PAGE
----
To understand the single-layer perceptron, it is important to understand the artificial neural network (ANN). An artificial neural network is an information processing system whose mechanism is inspired by the function of biological neural circuits. Artificial neural networks have many interconnected computing units. The schematic diagram of the artificial neural network is as follows.
This figure shows that the hidden entity is communicating with the external layer. Input and output units, on the other hand, communicate only through the hidden layers of the network.
The connection pattern with the nodes, the total number of layers, the level of the nodes between the inputs and outputs, and the number of neurons per layer, define the architecture of the neural network.
There are two types of architecture. These types focus on the functionality artificial neural networks as follows −
- Single Layer Perceptron
- Multi-Layer Perceptron
Single Layer Perceptron
The single-layer is the first proposed neural model. The contents of the neuron’s local memory consist of a vector of weights. The calculation of the single-layer, is done by multiplying the sum of the input vectors of each value by the corresponding elements of the weight vector. The value displayed in the output is the input of the activation function.
A single layer perceptron (SLP) is a feed-forward network based on a threshold transfer function. SLP is the simplest type of artificial neural networks and can only classify linearly separable cases with a binary target (1 , 0).
Activation Function and it’s Significance
Activation functions are decision making units of neural networks. They calculates net output of a neural node. Herein, Heaviside step function is one of the most common activation function in neural networks. The function produces binary output. That is the reason why it also called as binary step function. The function produces 1 (or true) when input passes threshold limit whereas it produces 0 (or false) when input does not pass threshold. That’s why, they are very useful for binary classification studies.
It is a non-linear transformation that we do over the input before sending it to the next layer of neurons or finalizing it as output. A neuron’s activation function dictates whether it should be turned on or off. Nonlinear functions usually transform a neuron’s output to a number between 0 and 1 or -1 and 1.The purpose of the activation function is to introduce non-linearity into the output of a neuron.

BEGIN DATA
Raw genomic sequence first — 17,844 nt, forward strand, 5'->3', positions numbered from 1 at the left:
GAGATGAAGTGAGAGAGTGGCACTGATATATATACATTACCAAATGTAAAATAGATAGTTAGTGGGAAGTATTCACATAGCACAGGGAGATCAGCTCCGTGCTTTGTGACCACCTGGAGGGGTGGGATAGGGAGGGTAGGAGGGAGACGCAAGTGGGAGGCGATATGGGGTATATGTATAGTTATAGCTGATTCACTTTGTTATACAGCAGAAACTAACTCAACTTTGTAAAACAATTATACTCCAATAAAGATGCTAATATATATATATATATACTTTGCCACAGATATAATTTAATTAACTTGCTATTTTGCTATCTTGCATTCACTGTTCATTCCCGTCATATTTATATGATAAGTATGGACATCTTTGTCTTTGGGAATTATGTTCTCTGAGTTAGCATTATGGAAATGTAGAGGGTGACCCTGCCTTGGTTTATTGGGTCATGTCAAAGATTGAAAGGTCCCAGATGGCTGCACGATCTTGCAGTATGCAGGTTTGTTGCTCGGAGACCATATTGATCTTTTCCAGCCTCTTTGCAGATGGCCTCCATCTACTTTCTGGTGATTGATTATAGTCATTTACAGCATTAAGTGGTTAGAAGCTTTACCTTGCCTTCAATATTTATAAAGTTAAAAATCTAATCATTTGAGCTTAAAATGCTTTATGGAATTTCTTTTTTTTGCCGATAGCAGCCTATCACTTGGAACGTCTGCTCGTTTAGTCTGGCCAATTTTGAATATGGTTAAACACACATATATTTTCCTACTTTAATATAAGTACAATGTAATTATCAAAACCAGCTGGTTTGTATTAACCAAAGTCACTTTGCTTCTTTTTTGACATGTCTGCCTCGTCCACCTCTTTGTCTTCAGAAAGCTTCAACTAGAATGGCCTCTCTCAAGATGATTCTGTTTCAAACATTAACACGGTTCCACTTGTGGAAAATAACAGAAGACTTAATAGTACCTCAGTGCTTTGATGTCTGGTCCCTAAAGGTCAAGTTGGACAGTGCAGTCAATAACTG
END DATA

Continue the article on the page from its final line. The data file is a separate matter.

The Heaviside step function is typically only useful within single-layer perceptron’s, an early type of neural networks that can be used for classification in cases where the input data is linearly separable.
The single layer perceptron does not have a priori knowledge, so the initial weights are assigned randomly. SLP sums all the weighted inputs and if the sum is above the threshold (some predetermined value), SLP is said to be activated (output=1).
The input values are presented to the perceptron, and if the predicted output is the same as the desired output, then the performance is considered satisfactory and no changes to the weights are made. However, if the output does not match the desired output, then the weights need to be changed to reduce the error.
Because SLP is a linear classifier and if the cases are not linearly separable the learning process will never reach a point where all the cases are classified properly. The most famous example of the inability of perceptron to solve problems with linearly non-separable cases is the XOR problem.
The complete code for implementation of single layer perceptron –
import numpy as np import pandas as pd data=pd.read_csv('iris.csv') data.columns=['Sepal_len_cm','Sepal_wid_cm','Petal_len_cm','Petal_wid_cm','Type'] # I am using Sigmoid function as the activation function def activation_func(value): #Tangent Hypotenuse #return (1/(1+np.exp(-value))) return ((np.exp(value)-np.exp(-value))/(np.exp(value)+np.exp(-value))) def perceptron_train(in_data,labels,alpha): X=np.array(in_data) y=np.array(labels) weights=np.random.random(X.shape) original=weights bias=np.random.random_sample() for key in range(X.shape): a=activation_func(np.matmul(np.transpose(weights),X[key])) yn=0 if a>=0.7: yn=1 elif a<=(-0.7): yn=-1 weights=weights+alpha*(yn-y[key])*X[key] print('Iteration '+str(key)+': '+str(weights)) print('Difference: '+str(weights-original)) return weights # Testing and Score def perceptron_test(in_data,label_shape,weights): X=np.array(in_data) y=np.zeros(label_shape) for key in range(X.shape): a=activation_func((weights*X[key]).sum()) y[key]=0 if a>=0.7: y[key]=1 elif a<=(-0.7): y[key]=-1 return y def score(result,labels): difference=result-np.array(labels) correct_ctr=0 for elem in range(difference.shape): if difference[elem]==0: correct_ctr+=1 score=correct_ctr*100/difference.size print('Score='+str(score)) # Main code divider = np.random.rand(len(data)) < 0.70 d_train = data[divider] d_test = data[~divider] # Dividing d_train into data and labels/targets d_train_y = d_train['Type'] d_train_X = d_train.drop(['Type'], axis=1) # Dividing d_train into data and labels/targets d_test_y = d_test['Type'] d_test_X = d_test.drop(['Type'], axis=1) # Learning rate alpha = 0.001 # Train weights = perceptron_train(d_train_X, d_train_y, alpha) # Test result_test = perceptron_test(d_test_X, d_test_y.shape, weights) # Calculate score score(result_test, d_test_y)
The above code generates the following output −